The World Bank and the Asian Infrastructure Investment Bank (AIIB) will co-finance the construction of strategic $823.5 million Tarbela 5th Extension Hydropower Project, which has recently been launched by Water and Power Development Authority (WAPDA). The World Bank will provide $390 million and the AIIB $300 million, while remaining project cost, in equivalent Pakistani rupees, is to be borne by the Pakistan government, through WAPDA ($124.5 million) and National Transmission and Despatch Company-NTDC ($9 million). Interestingly, this is one of the first investments made by the AIIB.
Tarbela Dam, consisting of the existing five tunnels, is primarily an irrigation and flood control project, and electricity is considered a by-product. Fourteen power generating units have been installed at the three tunnels, during various stages, with a cumulative installed capacity of 3,478MW. The remaining two tunnels were planned and designed as dedicated for irrigation releases only. It was a Pakistani engineer, late GK Ashai (a chief engineer of Tarbela power-station), who envisioned, more than three decades ago, generating power from the fourth tunnel during the high flow season, without affecting the capacity for irrigation releases. The idea was developed further by local and foreign consultants, establishing technical and economic viability of setting up a powerhouse on Tunnel-4. Fortunately, the project has now materialised.
Commencement of the construction of Tarbela 4th Extension project of 1,410MW capacity (three units of 470MW each) was made in October 2013. Total project cost is $795.8 million, optimising use of existing facilities. It will utilise an existing irrigation tunnel (Tunnel-4) extending from the original plant. Having achieved satisfactory physical progress meanwhile, the powerhouse is now at an advanced stage of completion. Dry tests of the turbo-generator units have been carried out, while wet tests are to be done by early February. It is scheduled to be connected to the national grid before peak demand period of this summer season. Consequently, the first turbo-generator unit will be commissioned on February 25, the second on April 25 and the third on May 30, 2018. Construction cost overrun, which is a normal phenomenon in developing large hydropower projects, is the minimum in this case.
Meanwhile, the Tarbela 5th Extension project, of the same capacity and configuration (3x470MW) and with similar arrangement, has received approval from Pakistan government. Project PC-1 was approved by the Executive Committee of the National Economic Council (ECNEC) on December 20, 2016, while the Indus River System Authority (IRSA) had issued the no objection certificate (NOC) to the project on May 17, 2016. It will use existing irrigation tunnel (Tunnel-5), which will be modified into a power generation source. Also, a 52 kilometre transmission line, with about 60 towers, will be laid to evacuate additional power from this powerhouse, linking to the national grid. WAPDA has already invited expressions of interest for civil works and electromechanical works. Scope of civil works includes modification of Tunnel-5 intake, construction of powerhouse, and commissioning of penstocks, which will be done without impacting the operational dam.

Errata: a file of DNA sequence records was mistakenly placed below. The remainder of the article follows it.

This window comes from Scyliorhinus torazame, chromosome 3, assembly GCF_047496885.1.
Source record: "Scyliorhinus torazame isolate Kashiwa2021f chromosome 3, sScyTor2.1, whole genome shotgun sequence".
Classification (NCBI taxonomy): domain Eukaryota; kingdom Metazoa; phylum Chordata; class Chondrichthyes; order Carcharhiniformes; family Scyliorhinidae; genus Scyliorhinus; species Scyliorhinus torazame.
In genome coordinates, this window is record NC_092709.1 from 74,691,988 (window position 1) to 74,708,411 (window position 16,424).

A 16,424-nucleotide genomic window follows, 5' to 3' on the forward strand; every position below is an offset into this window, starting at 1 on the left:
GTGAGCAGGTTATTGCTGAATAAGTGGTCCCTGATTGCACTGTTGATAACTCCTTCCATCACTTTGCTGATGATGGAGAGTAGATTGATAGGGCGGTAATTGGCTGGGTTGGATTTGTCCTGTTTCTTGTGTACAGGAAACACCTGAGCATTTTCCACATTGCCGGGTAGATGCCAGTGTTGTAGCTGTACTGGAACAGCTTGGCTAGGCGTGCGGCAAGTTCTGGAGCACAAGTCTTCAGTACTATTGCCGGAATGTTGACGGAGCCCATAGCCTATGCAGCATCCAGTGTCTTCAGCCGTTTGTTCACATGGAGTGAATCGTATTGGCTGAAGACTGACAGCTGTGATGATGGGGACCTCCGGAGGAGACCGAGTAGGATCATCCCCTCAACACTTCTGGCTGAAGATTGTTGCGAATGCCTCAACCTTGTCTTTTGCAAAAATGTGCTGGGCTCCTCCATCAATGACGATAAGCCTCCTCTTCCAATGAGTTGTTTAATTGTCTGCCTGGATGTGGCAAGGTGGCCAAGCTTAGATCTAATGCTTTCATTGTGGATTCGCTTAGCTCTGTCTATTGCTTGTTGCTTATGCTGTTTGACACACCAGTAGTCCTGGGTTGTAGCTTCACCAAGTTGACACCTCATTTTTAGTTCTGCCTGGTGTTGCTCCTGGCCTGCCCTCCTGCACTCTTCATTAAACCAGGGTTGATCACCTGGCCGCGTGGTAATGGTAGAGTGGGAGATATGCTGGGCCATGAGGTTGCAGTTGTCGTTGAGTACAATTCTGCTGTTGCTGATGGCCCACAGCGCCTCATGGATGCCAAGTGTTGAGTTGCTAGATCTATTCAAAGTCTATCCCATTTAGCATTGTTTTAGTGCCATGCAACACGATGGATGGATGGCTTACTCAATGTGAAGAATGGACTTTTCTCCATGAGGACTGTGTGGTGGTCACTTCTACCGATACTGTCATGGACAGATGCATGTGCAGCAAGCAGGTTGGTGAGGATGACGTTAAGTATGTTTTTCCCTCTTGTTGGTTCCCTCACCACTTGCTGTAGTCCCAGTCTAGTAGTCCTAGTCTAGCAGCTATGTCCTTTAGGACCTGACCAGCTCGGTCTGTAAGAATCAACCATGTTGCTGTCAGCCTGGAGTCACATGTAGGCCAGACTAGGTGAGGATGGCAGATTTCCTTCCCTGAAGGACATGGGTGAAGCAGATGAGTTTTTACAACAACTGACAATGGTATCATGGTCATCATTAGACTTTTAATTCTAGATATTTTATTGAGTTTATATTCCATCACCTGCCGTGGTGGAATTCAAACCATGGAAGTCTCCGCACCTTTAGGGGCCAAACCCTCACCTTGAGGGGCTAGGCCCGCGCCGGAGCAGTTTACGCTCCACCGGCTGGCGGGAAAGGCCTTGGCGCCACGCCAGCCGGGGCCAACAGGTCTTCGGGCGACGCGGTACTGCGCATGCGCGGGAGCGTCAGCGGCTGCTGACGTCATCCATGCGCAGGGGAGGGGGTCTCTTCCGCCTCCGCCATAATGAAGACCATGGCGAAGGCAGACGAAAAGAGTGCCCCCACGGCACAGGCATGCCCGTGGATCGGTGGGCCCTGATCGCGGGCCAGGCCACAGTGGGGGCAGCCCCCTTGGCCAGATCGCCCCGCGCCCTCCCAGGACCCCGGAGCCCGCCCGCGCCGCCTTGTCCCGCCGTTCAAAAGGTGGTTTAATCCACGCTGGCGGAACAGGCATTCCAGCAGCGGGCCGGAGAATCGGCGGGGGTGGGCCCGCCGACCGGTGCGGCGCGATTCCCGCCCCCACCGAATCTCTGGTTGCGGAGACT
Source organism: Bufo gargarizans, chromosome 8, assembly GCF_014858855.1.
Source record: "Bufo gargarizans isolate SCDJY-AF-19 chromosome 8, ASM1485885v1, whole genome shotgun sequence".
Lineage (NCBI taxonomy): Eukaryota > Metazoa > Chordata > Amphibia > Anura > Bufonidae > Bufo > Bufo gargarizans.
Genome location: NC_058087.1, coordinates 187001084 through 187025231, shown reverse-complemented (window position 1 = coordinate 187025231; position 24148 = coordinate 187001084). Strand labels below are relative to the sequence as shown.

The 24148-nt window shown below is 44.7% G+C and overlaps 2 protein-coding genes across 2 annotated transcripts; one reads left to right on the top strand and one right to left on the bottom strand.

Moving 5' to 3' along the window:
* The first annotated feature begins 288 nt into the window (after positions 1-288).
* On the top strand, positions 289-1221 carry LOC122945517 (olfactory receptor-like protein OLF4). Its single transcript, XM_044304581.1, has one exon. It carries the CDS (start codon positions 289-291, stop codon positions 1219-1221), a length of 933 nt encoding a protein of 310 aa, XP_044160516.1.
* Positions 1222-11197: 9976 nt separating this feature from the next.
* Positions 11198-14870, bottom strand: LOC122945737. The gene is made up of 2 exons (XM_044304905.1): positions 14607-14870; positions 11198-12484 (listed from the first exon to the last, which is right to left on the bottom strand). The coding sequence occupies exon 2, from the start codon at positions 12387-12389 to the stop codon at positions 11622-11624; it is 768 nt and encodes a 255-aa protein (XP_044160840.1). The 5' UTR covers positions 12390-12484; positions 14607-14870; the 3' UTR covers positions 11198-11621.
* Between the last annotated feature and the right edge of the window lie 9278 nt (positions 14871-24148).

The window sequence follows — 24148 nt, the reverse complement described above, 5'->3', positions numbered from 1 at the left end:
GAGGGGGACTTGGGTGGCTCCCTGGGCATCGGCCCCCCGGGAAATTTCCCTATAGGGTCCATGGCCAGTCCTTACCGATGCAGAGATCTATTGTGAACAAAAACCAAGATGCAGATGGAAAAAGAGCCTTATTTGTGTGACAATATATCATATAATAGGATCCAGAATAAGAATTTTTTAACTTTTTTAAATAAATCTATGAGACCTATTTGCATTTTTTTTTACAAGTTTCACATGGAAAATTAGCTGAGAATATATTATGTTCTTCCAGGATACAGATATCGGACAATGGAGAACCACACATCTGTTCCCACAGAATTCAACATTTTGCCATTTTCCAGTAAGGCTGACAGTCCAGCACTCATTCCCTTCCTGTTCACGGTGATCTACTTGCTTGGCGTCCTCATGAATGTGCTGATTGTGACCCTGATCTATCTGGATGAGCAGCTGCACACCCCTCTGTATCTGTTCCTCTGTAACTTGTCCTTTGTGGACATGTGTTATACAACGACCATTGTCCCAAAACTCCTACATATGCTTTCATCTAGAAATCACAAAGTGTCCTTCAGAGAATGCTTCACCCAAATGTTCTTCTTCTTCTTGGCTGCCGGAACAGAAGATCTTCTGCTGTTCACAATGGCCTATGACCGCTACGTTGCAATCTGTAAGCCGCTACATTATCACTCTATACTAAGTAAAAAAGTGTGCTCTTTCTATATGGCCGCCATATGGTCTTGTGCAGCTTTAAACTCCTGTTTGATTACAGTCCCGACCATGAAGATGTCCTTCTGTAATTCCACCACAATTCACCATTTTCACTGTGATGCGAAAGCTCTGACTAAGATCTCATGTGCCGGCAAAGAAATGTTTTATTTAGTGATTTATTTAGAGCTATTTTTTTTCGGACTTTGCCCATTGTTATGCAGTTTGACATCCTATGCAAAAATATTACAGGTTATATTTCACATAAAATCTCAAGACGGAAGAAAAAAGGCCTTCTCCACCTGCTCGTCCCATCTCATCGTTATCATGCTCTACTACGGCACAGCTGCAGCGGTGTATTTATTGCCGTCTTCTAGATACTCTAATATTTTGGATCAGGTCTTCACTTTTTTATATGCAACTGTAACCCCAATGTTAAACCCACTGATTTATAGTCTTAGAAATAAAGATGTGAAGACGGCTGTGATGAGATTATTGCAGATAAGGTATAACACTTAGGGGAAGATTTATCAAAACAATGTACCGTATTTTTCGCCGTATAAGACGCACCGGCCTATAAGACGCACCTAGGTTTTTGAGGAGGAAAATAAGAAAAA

Electromechanical package will cover design, supply, installation, commissioning and testing of turbines, generators, power transformers, main inlet and relief valves, 500-kV circuit breakers, switchgear, control instrumentation and SCADA systems. Power generation at the 5th Extension will be without disrupting generation from Tunnel-4 - the 4th Extension powerhouse. Currently, prequalification of contractors is in hand, and its evaluation reports are with the World Bank for review. Appointment of consultants for the project is in process. The project, planned for completion by March 2022, has already suffered delays since construction or modification of Tunnel-5 was scheduled to start in January last year. It is envisaged that project construction period will be 39 months. The project, which involves large-scale construction at Tarbela Dam compared to the 4th Extension Project, poses critical challenges of environmental and social management, including compensation. Tarbela Hydropower Station, on completion of the 4th and 5th Extension projects, will almost double its total installed power generation capacity—from existing 3,478MW to initially 4,888MW (on commissioning of the 4th Extension), and finally 6,298MW (on completion of the 5th Extension). However, the net total annual generation will increase only by 34 percent - from the current 14,175GWh to 18,975GWh on connecting the two projects to the national grid.
The 4th Extension Project will generate about 3,000GWh and 5th Extension Project about 1,800GWh annually, due to constraints of water availability for power generation resulting in a lower plant availability factor for the 5th Extension Project.
Still, both the projects are technically and economically feasible, for generating clean, low-cost renewable energy in a short time, also helping in reducing electricity load-shedding, decreasing cost of power generation, and, most importantly, improving sustainability of power sector, besides socioeconomic development of the area. On completion, the two extension projects will result in net reduction of greenhouse gas emissions by 20 million tons of carbon dioxide over its projected lifetime, and reduction in power generation cost from existing Rs7.02 to Rs6.85/kWh.
The writer is the former chairman of State Engineering Corporation